A majority of people in American society believe that school systems must teach children that racism is morally wrong. Often, however, tension has builds over how to teach this important lesson. Unfortunately, a controversy has built over the teaching of Huckleberry Finn. Although some believe that Mark Twains’ novel perpetuates racist feelings, in fact Twain uses the characters to demonstrate the immorality of slavery. Miss Watson and Pap, the reprehensible objects of Twains’ satire, demonstrate the racist views that society takes towards slaves. The slave Jim, who may appear stereotypically ignorant, in reality represents the true goodness and humanity which society impedes upon with its racist views. Huck shares the racist views about slaves until his friendship with Jim teaches him what Twain, himself, believes: that those society refers to as “niggers” deserve to be perceived as intelligent and honorable individuals. Huckleberry Finn should be incorporated into the curriculum of school systems because it is imperative that teachers instill the immorality of racism into the youth they teach.
Most believe that Twain uses satire to portray the immorality of racism, however some assume that the common slanders in Huckleberry Finn are used to portray that Twain is a racist himself. It is also a common argument that the book should not be taught to students of certain ethnicities due to the harsh language Twain uses. Due to the fact that The Adventures of Tom Sawyer is a children’s book and prequel to Huckleberry Finn, many children may inadvertently pick up Huckleberry Finn believing that it is also a children’s book. Twain, however did fail to …
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… racism is immoral. Huckleberry Finn proves a statement that T.S. Elliot suggests, that Huck, “Has not imagination in the sense that Tom Sawyer has it: he has instead, vision. He sees the real world; and he does not judge it- he allows it to judge itself” (349). This quote also portrays Twain’s point of view, one similar to that of Huck, which may lead one to think that Huck’s character is taken from Twain’s.
Twain, Mark.The Adventures of Huckleberry Finn. 3rd ed. Ed. Thomas Cooley. New York: Norton, 1999.
Eliot, T.S. “Introduction to Adventures of Huckleberry Finn.” Adventures of Huckleberry Finn. By Mark Twain. 3rd ed. Ed. Thomas Cooley. New York: Norton, 1999. 348-354.
Morrison, Toni. “This Amazing, Troubling Book”. Adventures of Huckleberry Finn. By Mark Twain. 3rd ed. Ed. Thomas Cooley. New York: Norton, 1999. 385-392.
Essay on Gregor as Christ in Kafka’s Metamorphosis
Gregor as Christ in Kafka’s Metamorphosis
In his “Metamorphosis”, Kafka utilizes an allegorical technique to compare Gregor’s sacrifices to those of Jesus in the Bible. Ultimately, both Gregor and Jesus sacrifice their lives so that they can help their loved ones, despite betrayal. Kafka uses this biblical allegory to illustrate Gregor’s Christ-like actions.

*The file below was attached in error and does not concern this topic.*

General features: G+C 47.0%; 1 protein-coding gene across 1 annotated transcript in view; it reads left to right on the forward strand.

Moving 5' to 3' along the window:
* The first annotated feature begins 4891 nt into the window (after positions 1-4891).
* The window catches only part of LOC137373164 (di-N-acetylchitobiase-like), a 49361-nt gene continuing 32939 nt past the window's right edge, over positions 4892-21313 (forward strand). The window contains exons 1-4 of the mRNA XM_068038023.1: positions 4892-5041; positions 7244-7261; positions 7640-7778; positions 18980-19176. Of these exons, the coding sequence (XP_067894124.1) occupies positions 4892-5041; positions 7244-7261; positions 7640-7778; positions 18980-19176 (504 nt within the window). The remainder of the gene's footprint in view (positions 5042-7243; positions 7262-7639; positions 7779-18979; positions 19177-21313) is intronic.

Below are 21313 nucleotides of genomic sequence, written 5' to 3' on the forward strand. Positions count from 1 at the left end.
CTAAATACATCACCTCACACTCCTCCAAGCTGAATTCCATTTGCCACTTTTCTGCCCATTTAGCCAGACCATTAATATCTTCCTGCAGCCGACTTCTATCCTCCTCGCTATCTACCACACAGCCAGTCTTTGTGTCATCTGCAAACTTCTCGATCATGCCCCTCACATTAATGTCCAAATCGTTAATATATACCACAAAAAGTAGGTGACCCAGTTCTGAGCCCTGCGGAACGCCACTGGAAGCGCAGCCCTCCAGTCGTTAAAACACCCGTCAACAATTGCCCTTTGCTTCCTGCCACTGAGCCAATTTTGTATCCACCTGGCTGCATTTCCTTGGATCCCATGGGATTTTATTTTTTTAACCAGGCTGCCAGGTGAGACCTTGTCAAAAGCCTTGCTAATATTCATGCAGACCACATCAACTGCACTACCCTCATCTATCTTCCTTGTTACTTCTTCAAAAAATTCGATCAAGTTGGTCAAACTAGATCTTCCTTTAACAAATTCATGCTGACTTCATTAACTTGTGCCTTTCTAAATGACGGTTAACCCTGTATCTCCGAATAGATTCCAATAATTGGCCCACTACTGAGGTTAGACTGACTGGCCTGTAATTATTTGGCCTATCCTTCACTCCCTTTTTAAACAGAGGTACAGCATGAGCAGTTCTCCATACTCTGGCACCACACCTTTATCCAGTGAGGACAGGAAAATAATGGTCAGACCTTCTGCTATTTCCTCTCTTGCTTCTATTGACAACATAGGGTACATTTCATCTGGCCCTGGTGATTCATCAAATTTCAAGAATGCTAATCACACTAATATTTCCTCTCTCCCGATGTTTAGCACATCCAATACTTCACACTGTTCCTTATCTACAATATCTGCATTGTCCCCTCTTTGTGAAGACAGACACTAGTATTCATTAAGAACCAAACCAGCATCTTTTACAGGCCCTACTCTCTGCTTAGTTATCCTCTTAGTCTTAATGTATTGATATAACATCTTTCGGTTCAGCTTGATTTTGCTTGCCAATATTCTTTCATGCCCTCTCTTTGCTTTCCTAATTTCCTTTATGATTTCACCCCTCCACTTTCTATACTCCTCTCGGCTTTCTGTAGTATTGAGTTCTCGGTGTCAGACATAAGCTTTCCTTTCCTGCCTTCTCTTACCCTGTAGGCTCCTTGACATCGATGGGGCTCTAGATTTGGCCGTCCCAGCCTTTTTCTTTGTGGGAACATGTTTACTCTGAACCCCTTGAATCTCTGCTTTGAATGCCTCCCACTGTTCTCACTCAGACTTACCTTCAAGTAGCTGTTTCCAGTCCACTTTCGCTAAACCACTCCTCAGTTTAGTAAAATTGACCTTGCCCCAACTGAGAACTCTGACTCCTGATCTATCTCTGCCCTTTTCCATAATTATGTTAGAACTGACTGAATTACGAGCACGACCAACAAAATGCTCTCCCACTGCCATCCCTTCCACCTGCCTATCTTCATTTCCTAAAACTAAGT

In the Bible, God, sacrifices his only son, a respectable, revered “heavenly” figure, allowing Jesus to live amongst sinful people. In human form, Jesus treats the common people’s illnesses and performs miracles to help them; above all, he cares for them and loves them. Jesus is selfless, endlessly devoting himself to helping and serving others, and ensuring that they will have a better life by showing them “the way” to God. Jesus sacrifices his life in heaven to come to Earth and help his people.
Just as Jesus makes personal sacrifices to help his people, Gregor similarly sacrifices his dreams and happiness to provide a good life for his family. Gregor’s life revolves around his job as a travelling salesman. He is committed to his work, although he dislikes his job, “what a gruelling job I’ve picked. If I didn’t hold back for my parents’ sake, I would have quit long ago” (4). Gregor’s life lacks comfort and joy; he is constantly travelling, and is unable to form quality relationships. However, he sacrifices his dreams for future happiness so that he can provide for his family. As the sole ‘breadwinner’ of his family, Gregor keeps only a few dollars from his paycheque each month, using the rest to pay family debts and sending the money home to his parents. His family is completely dependent on him for financial security, and Gregor’s generosity preven…
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…trayed by his family, he is imprisoned in his room; however, he “thought back on his family with deep emotion and love”. His affection for his family results in his conviction that he must disappear, so that he can bring them happiness and peace. Gregor sacrifices his life and dies during the night to save his family from hardship. He loves them unconditionally, like Jesus loves his people, and does not criticise them for betraying and mistreating him. Gregor’s final sacrifice of his life is the strongest comparison of his Christ-like attributes.
In Kafka’s “The Metamorphosis” Gregor’s sacrifices are shown to be Christ-like by the horrible treatment he receives from others, his betrayal by his family, and his selfless reactions and eventual death.
Kafka, Franz. The Metamorphosis. Trans. and ed. Stanley Corngold. New York: Bantam, 1972.